10. I immediately got angry when I read this. Who gives anyone the right to say they complain too much. Somedays we all get to put are flippers on and splash around in our putty pools. Life is overwhelming, people are puzzles with the most important pieces missing, the wind is annoying… All in all you get the picture. The point of this is that if you keep it bottled inside it consumes you, so you let the negativity out. It’s not complaining it’s just using allowing someone to get all the crap in their lives out, so they can smile and start again. I would think an Aspie’s family members and loved ones could understand it. I know you go through the guilt and anger, shame and just finally feeling mortified stages because you didn’t know that you are viewed like that – or maybe that’s me – but you know what at the end of the day you have an entire community of people who trusts your judgement and don’t mind it when you tell us about your day, good and bad, because it’s so much like our own. So if that’s viewed as complaining, keep at it… It’s helped an entire community of people through daily life.

  11. You recon’ NTs don’t think this way?? And seriously, what WOULD it feel like if I could live a moment not being responsible for everything that goes wrong? It would be lovely to be like the kind of people who blame others… I cannot fathom.

  12. I echo just about everyone else when I say that I relate to much of what you wrote in your post. That said, I think it is OK & even normal to complain about something (e.g. that’s too loud! or, that really itches!) You can try to find a solution for those. If your neighbors’ dogs are barking non-stop and it is driving you out of your skin, it is healthy to politely talk to those neighbors or to call the police. From a Christian perspective, it is wrong to go on and on about something,(Philippians 2:14) but never wrong to give initial voice to something that is bothering or harming you. We are supposed to confess our faults to people we trust can handle it (James 5:16). Sometimes, all humans have a poor way of delivering their message. If someone felt they needed to tell me I complain too much, I would hope it would go something like this: “autisticaplanet, I know you are upset about X or don’t like X, but think about how blessed you are that you don’t have to live with Y or don’t live in Y”. Compassionate perspective. This may sound great (or not) in theory, but we live in a society where intellectualism is valued while emotionalism is stunted. There needs to be a balance that may or may not come. The question is, how to stop the intrusive and unhealthy thoughts that follow on the heels of a painful encounter. I deal with this and have fascinated about being more casual in my encounters to avoid pain my brain cannot healthily process and can lead to a violent altercation. I don’t think my neurology can handle the close relationship.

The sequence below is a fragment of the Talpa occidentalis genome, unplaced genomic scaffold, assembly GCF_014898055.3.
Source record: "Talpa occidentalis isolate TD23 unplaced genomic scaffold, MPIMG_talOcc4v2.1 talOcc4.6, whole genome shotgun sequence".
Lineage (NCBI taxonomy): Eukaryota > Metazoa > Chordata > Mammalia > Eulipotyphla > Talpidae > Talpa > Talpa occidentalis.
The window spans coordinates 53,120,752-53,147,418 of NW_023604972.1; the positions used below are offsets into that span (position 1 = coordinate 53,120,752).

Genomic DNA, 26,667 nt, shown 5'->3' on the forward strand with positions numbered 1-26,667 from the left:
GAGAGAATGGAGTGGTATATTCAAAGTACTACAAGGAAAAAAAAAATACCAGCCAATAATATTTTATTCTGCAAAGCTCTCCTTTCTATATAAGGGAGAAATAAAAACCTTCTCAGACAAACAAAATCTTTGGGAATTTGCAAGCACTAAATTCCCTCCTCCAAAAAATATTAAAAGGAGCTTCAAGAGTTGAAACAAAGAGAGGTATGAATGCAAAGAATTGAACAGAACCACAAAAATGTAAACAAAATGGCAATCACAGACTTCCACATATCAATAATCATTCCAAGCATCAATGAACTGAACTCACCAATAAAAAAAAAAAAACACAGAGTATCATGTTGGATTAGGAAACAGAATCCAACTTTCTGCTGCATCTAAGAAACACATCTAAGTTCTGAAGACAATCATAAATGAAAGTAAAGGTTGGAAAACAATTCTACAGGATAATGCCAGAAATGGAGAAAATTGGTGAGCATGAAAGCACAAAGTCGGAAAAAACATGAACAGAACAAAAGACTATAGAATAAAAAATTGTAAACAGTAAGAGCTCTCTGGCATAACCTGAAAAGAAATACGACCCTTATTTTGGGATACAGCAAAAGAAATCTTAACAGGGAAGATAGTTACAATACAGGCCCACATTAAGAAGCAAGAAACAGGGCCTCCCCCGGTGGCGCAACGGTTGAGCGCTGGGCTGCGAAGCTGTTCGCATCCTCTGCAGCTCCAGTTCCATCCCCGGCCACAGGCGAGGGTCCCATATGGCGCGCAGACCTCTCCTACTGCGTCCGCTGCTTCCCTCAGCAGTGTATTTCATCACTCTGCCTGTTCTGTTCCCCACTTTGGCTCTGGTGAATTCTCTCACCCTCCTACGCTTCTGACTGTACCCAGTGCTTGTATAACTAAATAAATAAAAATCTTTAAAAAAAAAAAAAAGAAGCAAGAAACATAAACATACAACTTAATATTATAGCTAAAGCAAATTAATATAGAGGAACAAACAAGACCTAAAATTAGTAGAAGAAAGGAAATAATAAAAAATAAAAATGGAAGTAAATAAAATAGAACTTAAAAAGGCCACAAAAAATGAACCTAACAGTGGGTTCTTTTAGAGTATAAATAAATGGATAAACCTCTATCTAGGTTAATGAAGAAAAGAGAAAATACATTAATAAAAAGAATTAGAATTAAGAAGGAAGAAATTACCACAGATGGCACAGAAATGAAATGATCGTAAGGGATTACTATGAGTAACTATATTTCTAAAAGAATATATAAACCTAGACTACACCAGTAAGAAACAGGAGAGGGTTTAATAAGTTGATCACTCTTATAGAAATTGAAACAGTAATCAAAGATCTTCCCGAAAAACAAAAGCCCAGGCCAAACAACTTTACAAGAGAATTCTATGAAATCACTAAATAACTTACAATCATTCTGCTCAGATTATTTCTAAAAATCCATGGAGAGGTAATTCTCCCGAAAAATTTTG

13. It’s amazing that you write like you are inside my head.

    I’ve never related so much to anything in my entire life!

    I’m not sure as to what purpose this brings, other than I am not alone.

    Thank you.

  14. I’d like to comment on what I’ve learned from some Aspergers colleagues of mine. What others might perceive as “complaining”, may not really be complaining at all, but rather an attempt to problem-solve. The difference is between the person who doesn’t understand your way of thinking (verbalizing the problem out loud in an attempt to find solutions), versus what they deem as complaining. Does that make sense at all?

  15. Wow this is so very like me, I was thinking about my reactions to things the other day and how when someone is critical of me or says something negative happened, I immediately think it is my fault without even thinking about it and immediately go into self punishment mode.

  16. I related so hard to this I cried, was told today by an NT that I needed to ” act more like a human being” and I pretty much did the same thing, was told that I was pitying myself for thinking this way by the same person. It pains me to hear all of the negative thoughts I tell myself 50 times a day being told to me as if I didn’t know it myself. I broke down and thought if I was such a deplorable person I may as well not exist, in the past few days every anxiety was confirmed and I’ve tried to not let it hurt. When I read this I felt as if all of my thoughts were all typed up neatly in case I needed them, thank you for writing this as I do not feel as alien as I did a few hours ago.

  17. Thank you for sharing! I read this and though: “this is literally my brain.” 🙂 I did go through periods of muteness, back before I knew I had AS.

  18. that describes how I’ve been feeling all day ( and all the time!) I have actually started to behave like a dog and one of my best friends is a dog who’s owner is this grumpy old man who hates me and calls me a wicked witch because I bonded with the dog!